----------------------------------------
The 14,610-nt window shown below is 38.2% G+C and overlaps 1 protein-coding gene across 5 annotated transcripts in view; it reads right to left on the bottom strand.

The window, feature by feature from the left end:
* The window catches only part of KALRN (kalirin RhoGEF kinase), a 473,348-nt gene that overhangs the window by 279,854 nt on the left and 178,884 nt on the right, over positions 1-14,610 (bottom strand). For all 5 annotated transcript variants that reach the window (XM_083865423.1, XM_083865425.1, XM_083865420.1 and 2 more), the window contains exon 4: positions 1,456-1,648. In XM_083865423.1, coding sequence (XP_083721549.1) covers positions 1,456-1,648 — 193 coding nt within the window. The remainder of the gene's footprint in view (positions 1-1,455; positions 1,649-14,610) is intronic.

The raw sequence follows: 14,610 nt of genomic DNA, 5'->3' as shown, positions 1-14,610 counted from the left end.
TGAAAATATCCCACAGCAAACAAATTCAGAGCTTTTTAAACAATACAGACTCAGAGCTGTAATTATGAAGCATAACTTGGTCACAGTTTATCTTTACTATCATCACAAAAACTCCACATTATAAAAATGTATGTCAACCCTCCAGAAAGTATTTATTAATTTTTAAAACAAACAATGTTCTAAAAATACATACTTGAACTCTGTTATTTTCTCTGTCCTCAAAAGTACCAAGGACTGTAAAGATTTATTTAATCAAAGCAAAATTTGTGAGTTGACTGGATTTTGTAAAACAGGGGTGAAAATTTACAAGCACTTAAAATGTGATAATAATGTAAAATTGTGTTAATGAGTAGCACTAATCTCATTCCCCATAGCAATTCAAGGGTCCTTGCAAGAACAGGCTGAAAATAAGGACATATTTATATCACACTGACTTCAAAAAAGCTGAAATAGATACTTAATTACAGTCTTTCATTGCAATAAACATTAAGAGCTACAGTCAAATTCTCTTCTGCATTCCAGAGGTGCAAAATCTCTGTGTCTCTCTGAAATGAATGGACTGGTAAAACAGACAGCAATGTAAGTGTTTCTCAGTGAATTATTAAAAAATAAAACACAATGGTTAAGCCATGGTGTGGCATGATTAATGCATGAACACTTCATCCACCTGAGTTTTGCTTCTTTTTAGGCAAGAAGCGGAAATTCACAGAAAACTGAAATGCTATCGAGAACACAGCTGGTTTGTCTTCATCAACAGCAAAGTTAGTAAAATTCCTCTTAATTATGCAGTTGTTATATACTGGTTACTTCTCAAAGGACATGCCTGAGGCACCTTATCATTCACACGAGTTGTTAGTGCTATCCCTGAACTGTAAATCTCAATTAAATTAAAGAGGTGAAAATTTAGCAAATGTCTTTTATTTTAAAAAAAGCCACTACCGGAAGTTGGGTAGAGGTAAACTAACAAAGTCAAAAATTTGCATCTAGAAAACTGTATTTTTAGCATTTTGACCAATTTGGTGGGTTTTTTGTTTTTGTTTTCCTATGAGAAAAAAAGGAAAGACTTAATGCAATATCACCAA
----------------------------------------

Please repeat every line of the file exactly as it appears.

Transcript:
The 14,610-nt window shown below is 38.2% G+C and overlaps 1 protein-coding gene across 5 annotated transcripts in view; it reads right to left on the bottom strand.

The window, feature by feature from the left end:
* The window catches only part of KALRN (kalirin RhoGEF kinase), a 473,348-nt gene that overhangs the window by 279,854 nt on the left and 178,884 nt on the right, over positions 1-14,610 (bottom strand). For all 5 annotated transcript variants that reach the window (XM_083865423.1, XM_083865425.1, XM_083865420.1 and 2 more), the window contains exon 4: positions 1,456-1,648. In XM_083865423.1, coding sequence (XP_083721549.1) covers positions 1,456-1,648 — 193 coding nt within the window. The remainder of the gene's footprint in view (positions 1-1,455; positions 1,649-14,610) is intronic.

The raw sequence follows: 14,610 nt of genomic DNA, 5'->3' as shown, positions 1-14,610 counted from the left end.
TGAAAATATCCCACAGCAAACAAATTCAGAGCTTTTTAAACAATACAGACTCAGAGCTGTAATTATGAAGCATAACTTGGTCACAGTTTATCTTTACTATCATCACAAAAACTCCACATTATAAAAATGTATGTCAACCCTCCAGAAAGTATTTATTAATTTTTAAAACAAACAATGTTCTAAAAATACATACTTGAACTCTGTTATTTTCTCTGTCCTCAAAAGTACCAAGGACTGTAAAGATTTATTTAATCAAAGCAAAATTTGTGAGTTGACTGGATTTTGTAAAACAGGGGTGAAAATTTACAAGCACTTAAAATGTGATAATAATGTAAAATTGTGTTAATGAGTAGCACTAATCTCATTCCCCATAGCAATTCAAGGGTCCTTGCAAGAACAGGCTGAAAATAAGGACATATTTATATCACACTGACTTCAAAAAAGCTGAAATAGATACTTAATTACAGTCTTTCATTGCAATAAACATTAAGAGCTACAGTCAAATTCTCTTCTGCATTCCAGAGGTGCAAAATCTCTGTGTCTCTCTGAAATGAATGGACTGGTAAAACAGACAGCAATGTAAGTGTTTCTCAGTGAATTATTAAAAAATAAAACACAATGGTTAAGCCATGGTGTGGCATGATTAATGCATGAACACTTCATCCACCTGAGTTTTGCTTCTTTTTAGGCAAGAAGCGGAAATTCACAGAAAACTGAAATGCTATCGAGAACACAGCTGGTTTGTCTTCATCAACAGCAAAGTTAGTAAAATTCCTCTTAATTATGCAGTTGTTATATACTGGTTACTTCTCAAAGGACATGCCTGAGGCACCTTATCATTCACACGAGTTGTTAGTGCTATCCCTGAACTGTAAATCTCAATTAAATTAAAGAGGTGAAAATTTAGCAAATGTCTTTTATTTTAAAAAAAGCCACTACCGGAAGTTGGGTAGAGGTAAACTAACAAAGTCAAAAATTTGCATCTAGAAAACTGTATTTTTAGCATTTTGACCAATTTGGTGGGTTTTTTGTTTTTGTTTTCCTATGAGAAAAAAAGGAAAGACTTAATGCAATATCACCAA